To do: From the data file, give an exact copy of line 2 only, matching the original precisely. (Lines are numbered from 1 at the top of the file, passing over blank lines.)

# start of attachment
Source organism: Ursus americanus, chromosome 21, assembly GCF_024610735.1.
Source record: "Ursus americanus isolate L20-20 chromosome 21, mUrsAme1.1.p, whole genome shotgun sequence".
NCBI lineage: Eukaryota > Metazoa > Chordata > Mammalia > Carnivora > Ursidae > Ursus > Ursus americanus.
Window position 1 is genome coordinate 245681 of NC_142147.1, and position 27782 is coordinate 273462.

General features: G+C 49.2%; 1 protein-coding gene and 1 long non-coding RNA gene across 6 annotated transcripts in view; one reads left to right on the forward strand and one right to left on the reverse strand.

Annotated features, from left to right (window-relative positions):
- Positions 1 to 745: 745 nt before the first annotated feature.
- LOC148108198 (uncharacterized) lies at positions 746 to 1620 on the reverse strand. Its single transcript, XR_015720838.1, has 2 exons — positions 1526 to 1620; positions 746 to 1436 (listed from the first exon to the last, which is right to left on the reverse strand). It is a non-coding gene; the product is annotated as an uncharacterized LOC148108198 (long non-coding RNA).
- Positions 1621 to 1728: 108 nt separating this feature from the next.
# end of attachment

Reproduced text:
Source record: "Ursus americanus isolate L20-20 chromosome 21, mUrsAme1.1.p, whole genome shotgun sequence".